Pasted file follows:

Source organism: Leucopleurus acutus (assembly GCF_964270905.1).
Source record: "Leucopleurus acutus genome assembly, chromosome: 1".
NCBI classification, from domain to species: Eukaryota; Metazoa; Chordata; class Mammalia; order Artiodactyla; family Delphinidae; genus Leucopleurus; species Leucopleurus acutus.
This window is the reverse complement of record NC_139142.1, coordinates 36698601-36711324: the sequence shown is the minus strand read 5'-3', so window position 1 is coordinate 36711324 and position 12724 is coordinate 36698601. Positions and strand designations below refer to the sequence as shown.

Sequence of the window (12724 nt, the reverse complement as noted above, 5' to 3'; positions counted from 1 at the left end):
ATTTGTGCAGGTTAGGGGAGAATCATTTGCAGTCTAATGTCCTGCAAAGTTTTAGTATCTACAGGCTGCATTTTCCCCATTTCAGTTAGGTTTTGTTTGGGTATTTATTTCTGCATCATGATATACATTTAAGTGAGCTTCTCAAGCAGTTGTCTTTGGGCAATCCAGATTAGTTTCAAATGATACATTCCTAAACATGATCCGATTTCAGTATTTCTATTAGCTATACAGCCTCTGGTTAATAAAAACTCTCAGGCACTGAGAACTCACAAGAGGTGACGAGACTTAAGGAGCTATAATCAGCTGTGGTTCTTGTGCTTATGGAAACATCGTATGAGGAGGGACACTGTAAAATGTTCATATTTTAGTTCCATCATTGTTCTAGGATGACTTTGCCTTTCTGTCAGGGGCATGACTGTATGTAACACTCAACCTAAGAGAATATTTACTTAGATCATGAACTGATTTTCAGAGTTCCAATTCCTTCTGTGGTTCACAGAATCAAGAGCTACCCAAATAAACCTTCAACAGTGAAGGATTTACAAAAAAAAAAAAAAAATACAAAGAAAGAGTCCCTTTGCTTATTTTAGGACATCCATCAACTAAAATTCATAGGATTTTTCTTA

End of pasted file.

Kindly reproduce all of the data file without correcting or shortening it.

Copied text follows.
Source organism: Leucopleurus acutus (assembly GCF_964270905.1).
Source record: "Leucopleurus acutus genome assembly, chromosome: 1".
NCBI classification, from domain to species: Eukaryota; Metazoa; Chordata; class Mammalia; order Artiodactyla; family Delphinidae; genus Leucopleurus; species Leucopleurus acutus.
This window is the reverse complement of record NC_139142.1, coordinates 36698601-36711324: the sequence shown is the minus strand read 5'-3', so window position 1 is coordinate 36711324 and position 12724 is coordinate 36698601. Positions and strand designations below refer to the sequence as shown.

Sequence of the window (12724 nt, the reverse complement as noted above, 5' to 3'; positions counted from 1 at the left end):
ATTTGTGCAGGTTAGGGGAGAATCATTTGCAGTCTAATGTCCTGCAAAGTTTTAGTATCTACAGGCTGCATTTTCCCCATTTCAGTTAGGTTTTGTTTGGGTATTTATTTCTGCATCATGATATACATTTAAGTGAGCTTCTCAAGCAGTTGTCTTTGGGCAATCCAGATTAGTTTCAAATGATACATTCCTAAACATGATCCGATTTCAGTATTTCTATTAGCTATACAGCCTCTGGTTAATAAAAACTCTCAGGCACTGAGAACTCACAAGAGGTGACGAGACTTAAGGAGCTATAATCAGCTGTGGTTCTTGTGCTTATGGAAACATCGTATGAGGAGGGACACTGTAAAATGTTCATATTTTAGTTCCATCATTGTTCTAGGATGACTTTGCCTTTCTGTCAGGGGCATGACTGTATGTAACACTCAACCTAAGAGAATATTTACTTAGATCATGAACTGATTTTCAGAGTTCCAATTCCTTCTGTGGTTCACAGAATCAAGAGCTACCCAAATAAACCTTCAACAGTGAAGGATTTACAAAAAAAAAAAAAAAATACAAAGAAAGAGTCCCTTTGCTTATTTTAGGACATCCATCAACTAAAATTCATAGGATTTTTCTTA